Perhaps a secondary theme is the ease with which supposedly civilized men revert into animals. This is a major part of Stubb’s narrative. When he shows up to accuse Parker but learns of the thief’s innocence (so far as Dr. Adler is concerned), he plans on heading to the next person on his list. There is no plan for letting his people in Nebraska know that anyone is off the list until he heads back home with justice served. Parker cannot afford to let Stubbs go off and get killed when the robbery is so close to happening. He locks Stubbs up in the basement of the rendezvous house, a run-down farm (which may well return in the third Dortmunder novel like a set on some back lot, interestingly enough). While Stubbs is holed up there, Parker heads out to visit him daily to take him out for a walk. Handy jokes that Stubbs has become Parker’s dog and the thief does not dispute that idea. However, in the third section flip of perspective from Parker to Other Characters, we see that Stubbs has pretty well reverted to an almost animal state. By becoming a beast, he circumvents panic.

He stopped shaving and he stopped fighting back, because his brain was good enough to tell him there was no reason to shave and no reason to fight back. But other than that he didn’t do anything a more sensitive man might have done.

Since he was starting with only part of a mind anyway, it was easier for Stubbs to revert to the animal. A man with a whole brain would panic first, do all the idiotic things that come from panic, and if he survived the panic then he would be reverted to the animal. For Stubbs it was simpler and more direct. (133-134)

This model can easily be applied to several of the secondary characters in the book. None of them are upstanding “sensitive” citizens, they all live on the edge of transgression. As such, they have to rely on animal instincts, which is how I read the shorthand term “the animal”. The most successful of the lot kill when it is needed, they focus on their prey when hunting, and otherwise behave in a predatory fashion. Losing that predatory edge for even a single, solitary instant spells doom.

It is perhaps understatement to say the world Parker inhabits is not a nice one. It is a violent, cold, and horrible place. However, in the case of THE MAN WITH THE GETAWAY FACE, this is especially true for women. One disappointing aspect for me in this book is its treatment of female characters and the lack of them, really.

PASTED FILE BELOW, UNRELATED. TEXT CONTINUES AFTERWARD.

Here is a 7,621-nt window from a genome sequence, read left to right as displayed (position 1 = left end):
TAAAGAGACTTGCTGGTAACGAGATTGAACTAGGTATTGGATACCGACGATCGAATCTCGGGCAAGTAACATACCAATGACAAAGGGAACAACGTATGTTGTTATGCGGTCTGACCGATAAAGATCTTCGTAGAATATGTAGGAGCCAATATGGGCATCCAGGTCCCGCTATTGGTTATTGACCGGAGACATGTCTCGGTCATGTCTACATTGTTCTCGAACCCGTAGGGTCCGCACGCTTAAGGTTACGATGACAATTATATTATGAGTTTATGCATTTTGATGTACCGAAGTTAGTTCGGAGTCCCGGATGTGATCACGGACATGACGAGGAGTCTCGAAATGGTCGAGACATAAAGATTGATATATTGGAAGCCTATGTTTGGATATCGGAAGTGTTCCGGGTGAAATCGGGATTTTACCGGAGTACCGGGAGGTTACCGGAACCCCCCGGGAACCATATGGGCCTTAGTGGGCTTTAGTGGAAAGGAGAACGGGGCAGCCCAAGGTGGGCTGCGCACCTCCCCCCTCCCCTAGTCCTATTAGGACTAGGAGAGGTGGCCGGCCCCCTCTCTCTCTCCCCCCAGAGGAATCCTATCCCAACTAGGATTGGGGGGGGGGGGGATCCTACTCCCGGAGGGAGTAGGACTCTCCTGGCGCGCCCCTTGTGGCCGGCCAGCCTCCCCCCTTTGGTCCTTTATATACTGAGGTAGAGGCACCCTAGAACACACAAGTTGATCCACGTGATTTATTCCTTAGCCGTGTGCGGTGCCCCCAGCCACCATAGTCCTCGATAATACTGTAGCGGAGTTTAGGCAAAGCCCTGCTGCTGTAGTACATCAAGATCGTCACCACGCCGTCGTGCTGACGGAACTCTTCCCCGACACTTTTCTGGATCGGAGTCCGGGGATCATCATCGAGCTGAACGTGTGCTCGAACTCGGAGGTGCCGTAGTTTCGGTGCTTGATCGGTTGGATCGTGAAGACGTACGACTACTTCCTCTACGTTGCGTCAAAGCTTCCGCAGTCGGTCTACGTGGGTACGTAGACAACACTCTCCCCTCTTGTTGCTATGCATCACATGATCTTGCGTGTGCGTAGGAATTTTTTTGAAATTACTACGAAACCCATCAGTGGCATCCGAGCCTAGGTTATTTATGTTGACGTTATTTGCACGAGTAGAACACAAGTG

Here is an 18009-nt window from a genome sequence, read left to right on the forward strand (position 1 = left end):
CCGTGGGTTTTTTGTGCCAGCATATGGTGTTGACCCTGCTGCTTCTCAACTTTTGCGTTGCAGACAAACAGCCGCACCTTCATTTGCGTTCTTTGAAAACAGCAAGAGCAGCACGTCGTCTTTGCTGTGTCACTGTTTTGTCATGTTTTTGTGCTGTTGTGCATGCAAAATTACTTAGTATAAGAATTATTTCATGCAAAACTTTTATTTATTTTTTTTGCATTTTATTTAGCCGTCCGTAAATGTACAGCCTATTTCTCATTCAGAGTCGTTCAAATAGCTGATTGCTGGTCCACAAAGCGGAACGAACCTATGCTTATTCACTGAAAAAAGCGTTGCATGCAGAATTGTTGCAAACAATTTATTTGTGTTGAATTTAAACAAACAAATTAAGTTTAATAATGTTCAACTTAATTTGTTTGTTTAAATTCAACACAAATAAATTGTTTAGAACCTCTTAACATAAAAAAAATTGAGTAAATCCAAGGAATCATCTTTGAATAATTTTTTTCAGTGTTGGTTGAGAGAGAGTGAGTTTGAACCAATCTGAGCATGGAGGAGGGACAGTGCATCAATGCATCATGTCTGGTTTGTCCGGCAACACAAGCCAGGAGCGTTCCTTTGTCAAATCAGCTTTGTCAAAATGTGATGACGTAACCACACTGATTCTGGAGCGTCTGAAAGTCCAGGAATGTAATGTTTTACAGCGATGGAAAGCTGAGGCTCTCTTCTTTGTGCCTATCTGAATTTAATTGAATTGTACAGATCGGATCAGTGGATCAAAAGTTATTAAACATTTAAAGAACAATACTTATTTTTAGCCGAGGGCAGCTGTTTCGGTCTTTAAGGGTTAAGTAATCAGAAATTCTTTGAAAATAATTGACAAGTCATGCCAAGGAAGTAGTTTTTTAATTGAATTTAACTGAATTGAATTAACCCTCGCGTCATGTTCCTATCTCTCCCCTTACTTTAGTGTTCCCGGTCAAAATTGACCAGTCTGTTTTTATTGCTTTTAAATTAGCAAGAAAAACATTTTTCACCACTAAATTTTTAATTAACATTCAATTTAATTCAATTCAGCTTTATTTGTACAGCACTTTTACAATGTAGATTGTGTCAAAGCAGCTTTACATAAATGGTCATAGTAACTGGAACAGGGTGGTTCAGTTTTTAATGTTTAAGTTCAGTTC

Alma is the most realized, and she is a classic femme fatale right out of a James M. Cain novel. She might not be smoldering hot, but she still leads men to their doom. The second most fully realized is the cook May, who is less of an idiot that her collaborators in finding justice for the dear, departed Dr. Adler. However, she has limited page time and turns out to be not that terribly interesting a character given her limited appearances. Other than those two, Parker involves himself with numerous whores following the armored car scam, and trigger warning he hurts working girls.

[Parker didn’t get his kicks from hurting whores, it was just the only way he knew to get them interested. (180)

Although the narrative indicates Parker would like to meet a girl he didn’t have to hurt to get interested, however such pickings are slim to nonexistent. It seems like even his ex-wife Lynne had masochistic tendencies. However, never fear. Parker gets a regular female character in is life who is actually interesting as the series progresses. She won’t be around for a few books, however. So, readers requiring the literary equivalent of the Bechdel test to maintain and hold their interest will likely have to give this one a pass. This is not the book you’re looking for.

In terms of echoes of other Westlake works, I was pleasantly surprised when Parker’s road tripping brought him first to Cincinnati, Ohio and then across the river to Newark, Kentucky. Newark was the kick off town for Westlake’s first collaboration with Lawrence Block, A GIRL CALLED HONEY. It was pleasant to see this place revisited by Parker, who might have walked by Honey and/or her cowardly AWOL boyfriend if this were a shared universe . . .

I wonder if some of the other locales Parker visits might have appeared in others of Westlake’s pseudonymous smut. At this point, I cannot say for certain since I have left most of those works off my reading list due to general inaccessibility.

However, THE MAN WITH THE GETAWAY FACE remains a solid second entry in the Parker series. For my money, the pieces are better than the whole. Seeing Parker in his element, planning and executing a robbery is good stuff. Seeing him getting pulled into the Dr. Adler murder is interesting enough. However fast the pacing, the book still feels like strung together pieces instead of a solid whole work though I cannot point to one specific flawed chapter or section. Maybe it is too primal for my tastes, I don’t know. Following THE HUNTER would not have been easy for any book, and in the very least THE MAN WITH THE GETAWAY FACE sets up the third volume in the series quite nicely.


the outfitSpeaking of the third volume, the next CONSIDERING WESTLAKE column will focus on THE OUTFIT, the third novel in the Parker series. This time around, Parker decides to resolve his issues with the syndicate/mob/Outfit by taking the fight to them – exactly as he promised to do in THE HUNTER. For those reading along at home, check out an eBook or paperback copy.

THE MAN WITH THE GETAWAY FACE is also available in eBook and paperback from the University of Chicago Press. That press has all the Parker novels available in lovely editions.

Be sure to check out Westlake’s official webpage. Also check out the Richard Stark/Parker fan tribute page, The Violent World of Parker. There is a lot of fun stuff available online!

Thank you again for reading, liking, sharing, and commenting on the post. We appreciate the time you give us, and we hope our skewed views reward that investment.


Stark, Richard. THE MAN WITH THE GETAWAY FACE. New York: Mysterious Press. 1998.